The Cardenases also experienced legal challenges with state and federal government officials over the interpretation, as well as implementation, of laws regarding the regulation of peyote. Nevertheless, Mr. and Mrs. Cardenas always stood strong in their support of Native Americans’ rights to acquire and use peyote in their religious ceremonies. On several occasions, the Cardenases risked prosecution and incarceration for providing peyote to NAC members. Leaders of the NAC recognized the Cardenas’ dedication to the Church and as caretakers of the peyote. In 1957, Claudio and Amada were appointed to be Texas Delegates-At-Large for the Native American Church of North America. Later on, in 1987, Amada was appointed as an officer of the Native American Church of the United States.

After Claudio’s untimely death in 1967, Amada was determined to continue on in the peyote trade, which she did for more than a decade. In the 1970s, the Texas Department of Safety (DPS) became the regulating agency of peyote for the federal government; Amada was one of the first peyote dealers to obtain the official peyote dealer permit. Over the years she realized how difficult it was to carry on the business alone, and eventually retired. For the rest of her life, she continued to open her door to generations of NAC members, many whom had become dear friends. She also extended her hospitality to others that were newcomers who wanted to meet her, as she had become legendary near and far. Anyone who came to her house, Native American or not, she welcomed warmly, offering her visitors food, a place to stay, a place to pray, and she allowed tipis to be put up on her property for specific meetings.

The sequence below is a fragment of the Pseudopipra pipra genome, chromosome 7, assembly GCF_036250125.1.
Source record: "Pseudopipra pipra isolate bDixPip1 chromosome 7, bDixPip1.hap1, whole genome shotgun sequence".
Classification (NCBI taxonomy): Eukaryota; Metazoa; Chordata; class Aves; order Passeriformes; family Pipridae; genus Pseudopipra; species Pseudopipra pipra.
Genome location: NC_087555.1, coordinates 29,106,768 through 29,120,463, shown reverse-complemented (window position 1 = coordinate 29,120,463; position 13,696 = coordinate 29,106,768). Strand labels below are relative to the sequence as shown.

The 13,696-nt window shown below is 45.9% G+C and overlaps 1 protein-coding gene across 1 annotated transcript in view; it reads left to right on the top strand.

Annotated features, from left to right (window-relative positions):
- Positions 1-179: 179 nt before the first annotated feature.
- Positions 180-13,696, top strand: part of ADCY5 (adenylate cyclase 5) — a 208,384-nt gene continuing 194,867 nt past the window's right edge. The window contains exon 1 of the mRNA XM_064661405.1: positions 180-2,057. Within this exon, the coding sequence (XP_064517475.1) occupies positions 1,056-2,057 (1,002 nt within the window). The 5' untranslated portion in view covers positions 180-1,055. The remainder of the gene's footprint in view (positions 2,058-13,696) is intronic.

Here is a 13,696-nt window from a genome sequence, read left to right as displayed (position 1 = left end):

Through her example, Amada demonstrated the beauty that humanity is capable of expressing. In her elder years, she prayed the moment she woke up every morning, throughout the day, and at night in bed before she slept. Amada prayed for family and dear friends who were facing difficult challenges in their lives. She prayed for her neighbors, for Native Americans and non-Indians from afar who confided in her about their problems. She prayed for politicians, religious leaders, even people suffering in countries she had only heard about in the news.  Everyone was significant in her eyes and worthy of love. And first, and foremost, she prayed over the peyote.

Amada making a Chief Peyote. Credit: Stacy B. Schaefer.

At an early age, Amada learned from the Indians who came down to South Texas, and from her father and her husband, how to make “Peyote Chiefs.” The Peyote Chief is a large peyote top chosen for its size and numerous sections. After her husband Claudio passed away, she began to make Chiefs for people who requested them or for whom she wanted to gift such a powerful talisman or central ritual object. Amada selected these peyotes and spent days, even weeks, working with her fingers to form each one so that it dried with a flat bottom and fuzzy areoles on top that looked like a crown. Over the course of preparing a Chief, Amada put her good thoughts and healing prayers into each Chief for its future owner, blowing sacred tobacco smoke over each one in the process. Few people are deemed worthy to have such powers to make Chiefs, and Amada usually had a long list of Road Men who had requested her to make them.

She attributed her good health and long life to eating a little peyote every day; she passed away one month shy of 101 years old